The question arises, which you brought up in your exchanges with Cornelius Hunter and I, why would the designer then make the appearance of common descent? Actually, upon looking at the molecular evidence, I do not see it that way, despite all the supposed proofs of molecular phylogeny.

What is the empirical proof that will discriminate
"common descent" from "common design".

I did not elaborate at the time, but one of the best chapters in literature is the oft neglected chapter by Michael Denton in Evolution a Theory in Crisis, entitled, "The Biochemical Echo of Typology".

A combinatorialist like yourself I expect would be fascinated by the considerations involved. The presumption is that hierarchical organizations of molecular taxonomies, such as found with cytochrome-c must be the product of common descent, but in reality, as one ponders the data, it becomes apparent it is not defensible for organic evolution. The following Dayhoff diagram, has been used to argue that Common Descent must be true:

Dayhoff DiagramHowever, "there is nothing as deceptive as an obvious fact". The hierarchical pattern, in long term organic evolution should actually be eroded, rather than maintained as time progresses.

Fred Hoyle, in Mathematics of Evolution and Denton in his book cite the mathemical problems with the Nested Hierarchies in Molecular Taxonomies. Even in my population gentics book by Hartl and Clark, invocations of multiple molecular clocks are needed to create the equidistant sequence divergence in the molecular hierarchies. I find Hartl and Clarks explanation scientifically wanting.

Hoyle summarizes these concernse when he wrote on cytchrome-c phylogenies:

"
Among mammals there is more than a tenfold difference of generation interval between mice and rabbits on the one hand and horses and shrimp on the other. Variations of generation length can be as much as hundredfold among insects, while yeast and some other fungi have generation lengths wich are minute compared with most other species. Yet the constant differences in (8.2) to (8.8) hold good to margins of as little as 10 percent for the larger numbers and to about 20 percent for the smaller numbers, an impossibility for even twofold or threefold variations in generation intervals, which are common. This a ruductio ad absurdum so evident that protein phylogenies should surely have been instantly dismissed on this ground alone.

Fred Hoyle, Mathematics of Evolution, page 132
"


Nested hierachies I expect to appear short term (over a few generations and thousands of years), but not in the long term (over hundreds of millions of years).

I sketch out these consideration in :

Biotic Message of Nested HierarchiesThe reason this is important is it compromises the supposed strong evidence of Darwinian Evolution from molecular Phylogeny, in favor of some sort of process structuralism or common design. So the fossil record is sketchy, but the molecular evidence is there for all to see. I admit, it's amazing two groups of people can look at

Dayhoff Diagramand come to diametrically different conclusions, one side says "common descent" the other says "common design".

If I'm wrong, I'm wrong, but that's how I currently see it.

I thank you for your couresty and hospitality in letting me post on your blog. I'll post a promintent link on my website www.SmartAxes.com to your blog in reciprocity.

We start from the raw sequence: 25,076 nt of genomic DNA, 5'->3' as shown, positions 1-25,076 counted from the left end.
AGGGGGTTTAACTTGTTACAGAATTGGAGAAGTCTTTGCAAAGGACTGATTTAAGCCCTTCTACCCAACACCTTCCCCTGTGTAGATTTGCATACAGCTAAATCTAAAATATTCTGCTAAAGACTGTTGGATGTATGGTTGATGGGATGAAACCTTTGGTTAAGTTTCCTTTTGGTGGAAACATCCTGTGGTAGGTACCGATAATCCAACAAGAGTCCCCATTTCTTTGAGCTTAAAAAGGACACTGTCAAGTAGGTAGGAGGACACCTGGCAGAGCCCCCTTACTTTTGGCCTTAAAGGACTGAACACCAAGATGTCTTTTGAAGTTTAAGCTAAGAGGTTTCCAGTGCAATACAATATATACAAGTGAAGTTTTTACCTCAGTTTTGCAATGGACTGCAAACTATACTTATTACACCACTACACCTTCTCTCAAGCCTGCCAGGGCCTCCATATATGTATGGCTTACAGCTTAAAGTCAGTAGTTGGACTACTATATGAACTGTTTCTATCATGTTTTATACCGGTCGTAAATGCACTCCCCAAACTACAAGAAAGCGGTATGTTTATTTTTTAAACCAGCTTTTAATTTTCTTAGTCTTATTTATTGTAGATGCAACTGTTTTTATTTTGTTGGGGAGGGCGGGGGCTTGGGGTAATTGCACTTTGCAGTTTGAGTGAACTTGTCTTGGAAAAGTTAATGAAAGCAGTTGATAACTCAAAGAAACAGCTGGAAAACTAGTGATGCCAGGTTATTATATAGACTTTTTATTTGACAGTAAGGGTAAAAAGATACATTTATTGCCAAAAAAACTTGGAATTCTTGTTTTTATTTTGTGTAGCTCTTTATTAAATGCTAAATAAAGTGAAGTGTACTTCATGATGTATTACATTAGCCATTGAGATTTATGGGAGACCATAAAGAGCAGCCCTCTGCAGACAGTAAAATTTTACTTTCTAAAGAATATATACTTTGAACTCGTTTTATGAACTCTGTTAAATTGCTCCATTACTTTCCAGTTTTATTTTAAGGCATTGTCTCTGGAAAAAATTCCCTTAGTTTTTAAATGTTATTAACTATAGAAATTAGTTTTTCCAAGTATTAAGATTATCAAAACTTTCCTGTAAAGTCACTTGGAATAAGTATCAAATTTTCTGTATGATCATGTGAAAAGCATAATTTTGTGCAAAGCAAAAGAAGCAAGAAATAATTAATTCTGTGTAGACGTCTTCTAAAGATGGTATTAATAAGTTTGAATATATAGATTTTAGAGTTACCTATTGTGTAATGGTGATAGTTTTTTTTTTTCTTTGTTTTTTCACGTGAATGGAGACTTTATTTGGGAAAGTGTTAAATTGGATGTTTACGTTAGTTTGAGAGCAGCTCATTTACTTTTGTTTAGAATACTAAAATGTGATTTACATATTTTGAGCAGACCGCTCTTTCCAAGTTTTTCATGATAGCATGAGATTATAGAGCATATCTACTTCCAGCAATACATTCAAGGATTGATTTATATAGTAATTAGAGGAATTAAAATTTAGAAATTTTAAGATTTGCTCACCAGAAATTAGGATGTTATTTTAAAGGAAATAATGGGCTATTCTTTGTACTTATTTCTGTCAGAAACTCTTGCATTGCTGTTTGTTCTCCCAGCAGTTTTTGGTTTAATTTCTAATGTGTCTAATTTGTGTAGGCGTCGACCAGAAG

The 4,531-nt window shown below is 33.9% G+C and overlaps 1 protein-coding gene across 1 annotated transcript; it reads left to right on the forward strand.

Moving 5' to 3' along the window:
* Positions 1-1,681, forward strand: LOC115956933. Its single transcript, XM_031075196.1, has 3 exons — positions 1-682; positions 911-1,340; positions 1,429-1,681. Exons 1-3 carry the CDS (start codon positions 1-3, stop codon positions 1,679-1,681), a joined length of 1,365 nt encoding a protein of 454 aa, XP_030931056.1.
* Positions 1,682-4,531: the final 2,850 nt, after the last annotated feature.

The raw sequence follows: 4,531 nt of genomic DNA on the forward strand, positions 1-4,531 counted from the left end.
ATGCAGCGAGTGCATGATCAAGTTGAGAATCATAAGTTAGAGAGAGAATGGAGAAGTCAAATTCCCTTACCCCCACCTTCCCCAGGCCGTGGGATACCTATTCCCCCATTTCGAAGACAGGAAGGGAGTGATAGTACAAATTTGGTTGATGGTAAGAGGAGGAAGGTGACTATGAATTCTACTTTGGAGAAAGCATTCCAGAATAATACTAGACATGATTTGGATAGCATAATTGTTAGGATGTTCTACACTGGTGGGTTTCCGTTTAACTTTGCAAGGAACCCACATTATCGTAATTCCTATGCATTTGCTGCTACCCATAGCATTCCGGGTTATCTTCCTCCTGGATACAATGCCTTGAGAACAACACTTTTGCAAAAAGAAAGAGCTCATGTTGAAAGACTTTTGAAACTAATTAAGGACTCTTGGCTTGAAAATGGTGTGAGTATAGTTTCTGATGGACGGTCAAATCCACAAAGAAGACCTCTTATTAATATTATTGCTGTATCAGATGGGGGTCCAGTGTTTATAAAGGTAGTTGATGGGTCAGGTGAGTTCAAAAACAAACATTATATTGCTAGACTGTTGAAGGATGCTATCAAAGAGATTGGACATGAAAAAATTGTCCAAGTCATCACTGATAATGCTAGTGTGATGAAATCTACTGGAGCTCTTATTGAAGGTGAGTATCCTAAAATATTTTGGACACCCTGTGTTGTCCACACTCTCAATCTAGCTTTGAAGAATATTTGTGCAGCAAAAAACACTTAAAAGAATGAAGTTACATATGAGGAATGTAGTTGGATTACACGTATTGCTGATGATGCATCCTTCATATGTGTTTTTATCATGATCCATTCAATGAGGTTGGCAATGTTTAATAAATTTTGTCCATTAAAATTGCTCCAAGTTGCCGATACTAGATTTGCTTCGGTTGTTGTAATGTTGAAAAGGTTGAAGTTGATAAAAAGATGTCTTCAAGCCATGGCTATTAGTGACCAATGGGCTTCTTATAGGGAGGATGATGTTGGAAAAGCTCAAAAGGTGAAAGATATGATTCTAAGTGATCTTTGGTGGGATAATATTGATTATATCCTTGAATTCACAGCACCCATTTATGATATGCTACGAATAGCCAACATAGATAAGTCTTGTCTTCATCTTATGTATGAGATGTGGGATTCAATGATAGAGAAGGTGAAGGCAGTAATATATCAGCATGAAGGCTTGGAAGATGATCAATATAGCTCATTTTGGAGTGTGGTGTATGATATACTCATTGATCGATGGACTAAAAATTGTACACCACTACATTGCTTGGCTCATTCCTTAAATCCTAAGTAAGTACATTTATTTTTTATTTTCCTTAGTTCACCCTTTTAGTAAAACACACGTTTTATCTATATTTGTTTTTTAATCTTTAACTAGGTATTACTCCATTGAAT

respectfully,
Salvador

PS
The students in my ID class were appreciative of your presence there to offer your contray views. Though we disagree, they and I thank you for your visit. Someday we'll all hopefully just talk chess. :-)

 
At 1:57 PM, Blogger Salvador T. Cordova said...

Hi Dr. Rosenhouse,

In regards to you question:

" Salvador, if you reject evolution, tell me how I am to understand the fossil record."

I see the record as would the "process structuralists" (like Rick Sternberg) and creationists would. What is suggeted as common descent is common design for me. The supposed temporal ordering in the record I believe is hydrologic or something because the column should have been erased in the first 10 million years by erosion alone. (By the way as a YEC, I don't lend much audience to Gish or Morris, the very low key Loma Linda/GRI YECs are a much superior organization, they have a medical school for example: Loma Linda Medical University and their geologists like Roth publish in Peer-reviewed journals.)


The interpretation is one of common design, both good and bad, cruel, beutiful, ugly, common "errors", common micro-satellites and tandem repeats, palindromes, etc.

How I understand the fossil record and all of biology is not "common descent" but "common design". Operationally speaking, we know there are similar architectures in biological systems. This fact is exploited in understanding biology. Both IDists and believers in Darwinian descent with modification believe in the pervasiveness of certain common architectures. That's why, I personally see that creationists or process structuralists (like Sternberg) are no threat to scientific understanding of biology. Common architetures are explainable by:

1. Common Descent
2. Common Design
3. Convergence
4. Some combination of the above

Operationally speaking it does not make a difference as far as I can tell how one decides "common arhictectures" came about. The cornerstone for biology for me is "information theory" or cybernetics. One could argue a middle ground, operationally speaking, would be "common architectures" as the cornerstone of biology, and that would be acceptable to many, myself included.